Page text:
Presentation by Lord Malloch-Brown at Blavatnik, University of Oxford
J Boima Rogers – June 2018
In a presentation by Lord Malloch-Brown last week in which he outlined how the UK can salvage its foreign policy, he expressed anger at Britain’s decision to leave the EU, highlighting two hypotheses which he asserted meant that that the country was facing a storm and had lost anchor. These were the turbulent environment that Europe and the US currently face and the challenges of the post-war liberal order that is facing a significant unprecedented challenge. British society he noted is rooted in continuity and had fought for centuries for a balance of power. Brexit supporters were deluded in trying to revive the country’s imperial global status, ignoring the fact that the county no longer has the economies of scale which the European Union (EU) offers. For too long British politicians cast the EU as the bogeyman, with some of the right wing media featuring distorted stories, fuelling anti EU sentiments. The reality he noted is that EU has been good for both parties, Britain and the EU. The EU is the UK’s principal trade partner, security arrangements have been enhanced and as well as the country’s global posture by belonging to a larger entity. Many EU partners appreciate the UK’s input in making its institutions more efficient and effective and less protectionist on trade issues to the benefit of all member states. EU leaders at the top level have been magnanimous in the negotiations, not to give ammunition to the right wing media although at a lower level, local politicians have been more pugnacious, citing the Mayor of Paris who wants his city to supplant the city of London in finance.
Overseas observers view the British government’s position with bewilderment and comment that the country is not relevant. While he felt that the country is in no danger of losing its Security Council seat in the UN at the moment, France will position itself as the European representative. Europe is defecting and the commonwealth is not taking up the space. The UK’s position is however not unique as in other parts of the EU national electorates are turning against the union.
On security, in the face of the Russian strategy of disruption of western democracies, Britain is viewed as the weakest link. In Europe, Hungary, Greece and Italy cannot be depended on to back the fight against the Russian aggression. Europe’s dependency on oil imports from Russia makes the continent vulnerable to that country. The Trump administration’s call for closer ties with Russia is likely to receive some support in Europe because of these conditions, particularly from countries noted above. Britain, with its mercantilist position, is isolated. On the global stage, some large countries are moving towards authoritarianism and country first positions and taking a cue from Trump towards bilateral relationships.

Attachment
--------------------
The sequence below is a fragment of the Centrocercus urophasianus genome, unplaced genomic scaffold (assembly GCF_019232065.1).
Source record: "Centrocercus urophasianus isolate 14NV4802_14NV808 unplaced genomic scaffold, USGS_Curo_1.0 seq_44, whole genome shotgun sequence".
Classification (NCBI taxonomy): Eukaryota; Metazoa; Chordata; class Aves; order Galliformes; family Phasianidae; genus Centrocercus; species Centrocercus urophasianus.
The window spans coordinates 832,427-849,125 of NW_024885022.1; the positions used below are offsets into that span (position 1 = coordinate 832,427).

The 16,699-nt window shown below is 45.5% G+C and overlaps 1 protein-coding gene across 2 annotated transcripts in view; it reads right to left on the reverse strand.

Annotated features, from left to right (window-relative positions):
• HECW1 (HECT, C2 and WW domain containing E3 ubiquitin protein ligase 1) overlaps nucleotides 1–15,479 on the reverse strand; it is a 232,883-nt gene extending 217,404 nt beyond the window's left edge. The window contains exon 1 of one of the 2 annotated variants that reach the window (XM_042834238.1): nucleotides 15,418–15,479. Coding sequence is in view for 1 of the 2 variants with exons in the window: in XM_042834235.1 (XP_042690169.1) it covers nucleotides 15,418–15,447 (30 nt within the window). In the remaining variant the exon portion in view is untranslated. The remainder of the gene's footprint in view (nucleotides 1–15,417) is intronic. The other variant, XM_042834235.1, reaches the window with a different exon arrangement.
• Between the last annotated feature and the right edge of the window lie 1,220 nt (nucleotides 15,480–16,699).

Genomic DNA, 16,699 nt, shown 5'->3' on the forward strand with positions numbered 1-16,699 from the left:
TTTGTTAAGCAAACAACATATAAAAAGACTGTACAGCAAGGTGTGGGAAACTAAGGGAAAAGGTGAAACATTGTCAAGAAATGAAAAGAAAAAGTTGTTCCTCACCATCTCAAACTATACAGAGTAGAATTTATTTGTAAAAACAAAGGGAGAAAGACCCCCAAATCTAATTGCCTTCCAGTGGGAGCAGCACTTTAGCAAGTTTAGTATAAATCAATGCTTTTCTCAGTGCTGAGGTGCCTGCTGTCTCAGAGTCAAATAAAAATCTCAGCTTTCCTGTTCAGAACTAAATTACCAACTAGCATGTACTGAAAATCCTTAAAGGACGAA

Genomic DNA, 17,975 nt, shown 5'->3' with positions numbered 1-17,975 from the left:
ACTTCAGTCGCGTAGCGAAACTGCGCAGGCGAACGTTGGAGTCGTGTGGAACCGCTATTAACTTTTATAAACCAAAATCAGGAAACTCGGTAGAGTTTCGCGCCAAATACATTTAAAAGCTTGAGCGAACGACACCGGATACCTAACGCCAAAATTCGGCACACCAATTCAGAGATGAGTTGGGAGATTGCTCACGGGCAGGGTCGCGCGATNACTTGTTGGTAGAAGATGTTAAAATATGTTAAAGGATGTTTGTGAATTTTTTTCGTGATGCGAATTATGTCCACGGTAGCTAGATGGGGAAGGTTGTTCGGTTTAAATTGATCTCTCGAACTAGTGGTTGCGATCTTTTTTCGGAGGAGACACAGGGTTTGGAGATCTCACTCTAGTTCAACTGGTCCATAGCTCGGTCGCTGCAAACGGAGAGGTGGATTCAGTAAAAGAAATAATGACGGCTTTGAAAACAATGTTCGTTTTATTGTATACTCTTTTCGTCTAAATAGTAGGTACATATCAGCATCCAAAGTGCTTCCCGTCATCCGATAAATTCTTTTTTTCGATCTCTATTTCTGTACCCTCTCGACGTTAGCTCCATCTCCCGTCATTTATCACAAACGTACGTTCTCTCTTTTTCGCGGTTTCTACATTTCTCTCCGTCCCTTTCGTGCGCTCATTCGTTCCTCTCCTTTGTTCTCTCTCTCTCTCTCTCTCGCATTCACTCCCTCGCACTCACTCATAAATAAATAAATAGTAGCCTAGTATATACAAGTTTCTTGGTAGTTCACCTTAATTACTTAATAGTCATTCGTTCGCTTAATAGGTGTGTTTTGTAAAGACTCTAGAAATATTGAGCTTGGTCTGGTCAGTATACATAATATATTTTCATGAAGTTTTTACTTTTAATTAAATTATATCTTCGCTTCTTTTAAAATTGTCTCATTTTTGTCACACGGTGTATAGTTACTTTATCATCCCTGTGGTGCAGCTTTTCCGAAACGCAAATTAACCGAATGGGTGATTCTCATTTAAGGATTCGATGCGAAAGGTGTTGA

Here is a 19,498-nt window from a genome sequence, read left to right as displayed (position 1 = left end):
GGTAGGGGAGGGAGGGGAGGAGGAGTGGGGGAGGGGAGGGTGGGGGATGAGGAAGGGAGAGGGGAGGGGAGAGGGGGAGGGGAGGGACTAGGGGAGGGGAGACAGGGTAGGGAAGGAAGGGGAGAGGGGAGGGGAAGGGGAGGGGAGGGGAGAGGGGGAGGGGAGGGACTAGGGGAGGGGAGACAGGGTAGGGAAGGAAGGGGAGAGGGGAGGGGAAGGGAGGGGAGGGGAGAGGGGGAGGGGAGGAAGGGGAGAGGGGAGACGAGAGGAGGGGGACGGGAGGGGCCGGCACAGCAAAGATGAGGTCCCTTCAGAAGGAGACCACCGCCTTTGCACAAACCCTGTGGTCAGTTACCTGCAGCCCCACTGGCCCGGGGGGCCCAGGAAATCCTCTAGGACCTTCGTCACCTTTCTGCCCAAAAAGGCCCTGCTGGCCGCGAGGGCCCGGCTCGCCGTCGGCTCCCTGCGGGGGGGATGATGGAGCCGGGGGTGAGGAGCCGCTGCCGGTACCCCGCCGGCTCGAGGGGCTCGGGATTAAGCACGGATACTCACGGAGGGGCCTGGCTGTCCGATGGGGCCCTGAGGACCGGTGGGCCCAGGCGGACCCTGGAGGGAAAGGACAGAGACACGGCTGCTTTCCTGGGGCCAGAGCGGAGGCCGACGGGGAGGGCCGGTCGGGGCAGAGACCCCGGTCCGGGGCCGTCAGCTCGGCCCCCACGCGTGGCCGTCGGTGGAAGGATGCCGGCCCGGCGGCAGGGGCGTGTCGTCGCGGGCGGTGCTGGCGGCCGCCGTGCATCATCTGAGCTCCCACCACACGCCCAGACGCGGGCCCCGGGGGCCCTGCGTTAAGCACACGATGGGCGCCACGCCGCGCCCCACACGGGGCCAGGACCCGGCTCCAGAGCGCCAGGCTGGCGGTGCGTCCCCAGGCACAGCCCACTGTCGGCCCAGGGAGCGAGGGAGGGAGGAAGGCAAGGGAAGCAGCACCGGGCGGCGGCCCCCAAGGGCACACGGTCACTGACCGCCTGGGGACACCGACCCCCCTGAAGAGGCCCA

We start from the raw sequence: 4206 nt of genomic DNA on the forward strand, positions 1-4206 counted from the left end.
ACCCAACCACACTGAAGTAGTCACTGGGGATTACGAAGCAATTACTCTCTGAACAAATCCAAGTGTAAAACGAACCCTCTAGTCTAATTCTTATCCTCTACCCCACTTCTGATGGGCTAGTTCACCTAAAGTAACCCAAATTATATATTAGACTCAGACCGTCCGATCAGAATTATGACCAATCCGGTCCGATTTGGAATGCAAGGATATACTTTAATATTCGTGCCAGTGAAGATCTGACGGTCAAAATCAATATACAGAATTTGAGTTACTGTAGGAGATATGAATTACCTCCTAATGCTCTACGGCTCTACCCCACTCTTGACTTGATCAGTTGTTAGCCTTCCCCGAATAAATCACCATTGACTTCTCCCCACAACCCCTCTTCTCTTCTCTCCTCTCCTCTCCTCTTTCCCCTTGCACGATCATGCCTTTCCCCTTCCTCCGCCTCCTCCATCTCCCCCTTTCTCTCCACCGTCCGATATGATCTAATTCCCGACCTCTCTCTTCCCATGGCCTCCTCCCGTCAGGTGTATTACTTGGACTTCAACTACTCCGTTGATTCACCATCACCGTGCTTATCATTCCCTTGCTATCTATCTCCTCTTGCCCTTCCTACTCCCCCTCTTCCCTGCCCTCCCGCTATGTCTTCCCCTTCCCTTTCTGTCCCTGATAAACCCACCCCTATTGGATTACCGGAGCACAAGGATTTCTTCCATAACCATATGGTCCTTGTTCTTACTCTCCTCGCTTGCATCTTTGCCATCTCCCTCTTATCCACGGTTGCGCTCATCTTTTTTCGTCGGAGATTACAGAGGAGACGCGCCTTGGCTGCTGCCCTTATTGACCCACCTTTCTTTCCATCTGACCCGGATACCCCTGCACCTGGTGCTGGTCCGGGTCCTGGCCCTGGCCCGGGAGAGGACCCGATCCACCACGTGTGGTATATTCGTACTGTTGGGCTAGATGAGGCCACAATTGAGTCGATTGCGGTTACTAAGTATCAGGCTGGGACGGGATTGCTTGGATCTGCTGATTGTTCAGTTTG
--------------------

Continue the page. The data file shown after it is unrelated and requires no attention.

The British brand is still strong with regards to soft power. It is one of the few advanced countries to devote the.7% of its GDP to foreign aid that is recommended by the UN. The BBC and the country’s championship of human rights and the environment are a big plus which means while still a small country, it punches above its weight and this is magnified as part of the larger EU entity. In moving away from the EU, the UK will have to depend on institutions like the UN for world solutions where, as a small country it is vulnerable. He noted that foreign policy is effective when driven by values and Britain needs to join the EU to build global collaboration and conversation to democratise foreign policy, particularly as studies suggest that electorates around the world have lost trusts in governments. Europe needs to fashion its unique path as one of three blocs, namely the EU, China and the US. In post Brexit, there would be moves, led by the French to minimise the UK’s leverage within the EU. The UK needs to be part of the EU bloc EU, using its expertise to make the bloc more effective on the global stage.
The fight against Brexit must be multipronged, highlighting the economy security, shared values and bread and butter issues like healthcare. He noted that uncertainty is dangerous and there must be a clearly specified time limit for negotiations after which Parliament and the electorate should have a vote.
Comments and Analysis
In discussions by the audience it was noted that the former Prime Minister, David Cameron was partly responsible for Brexit by joining the hard right group in the European parliament which reduced his Conservative party’s ability to work with mainstream conservative groups in that body. The UK had failed to make use of clauses that would have allowed it to limit immigration. Europe, it was noted, does not have a single focus and would find it difficult to navigate its way on the global stage particularly with American dominance of technology, international banking and military power. This has been demonstrated in Trump’s withdrawal from the Iran agreement as EU companies have pulled out of that country despite support for the agreement by EU members and other signatories. Macron and Merkel it was noted were charting further EU integration, notably, among the 16 members sharing the Euro currency.
The most profound comment was made by a member of the audience who noted that there were very few young people in the audience made up primarily of middle aged and elderly academics and professional people. In the referendum the young voted overwhelmingly – 75% of voters aged 18-24 – to remain in the EU, however as a percentage of all voters in that age group only 36% voted against over 80% of voters aged 55 and over. A majority of the working class also voted to leave. This means that the views of the young, whose future was being decided and who backed staying in the EU were not reflected in this momentous decision. The working class, who felt more threatened in terms of jobs and housing from increased immigration and voted for Brexit, do not as a rule participants in formal debates but rather made their decisions informally, in discussions with family and friends. This indeed is the challenge that Lord Malloch-Brown and other remainers face if they are to press politicians to stay in the EU, negotiate for closer ties after Brexit, call for a new referendum and if that is granted to win that referendum.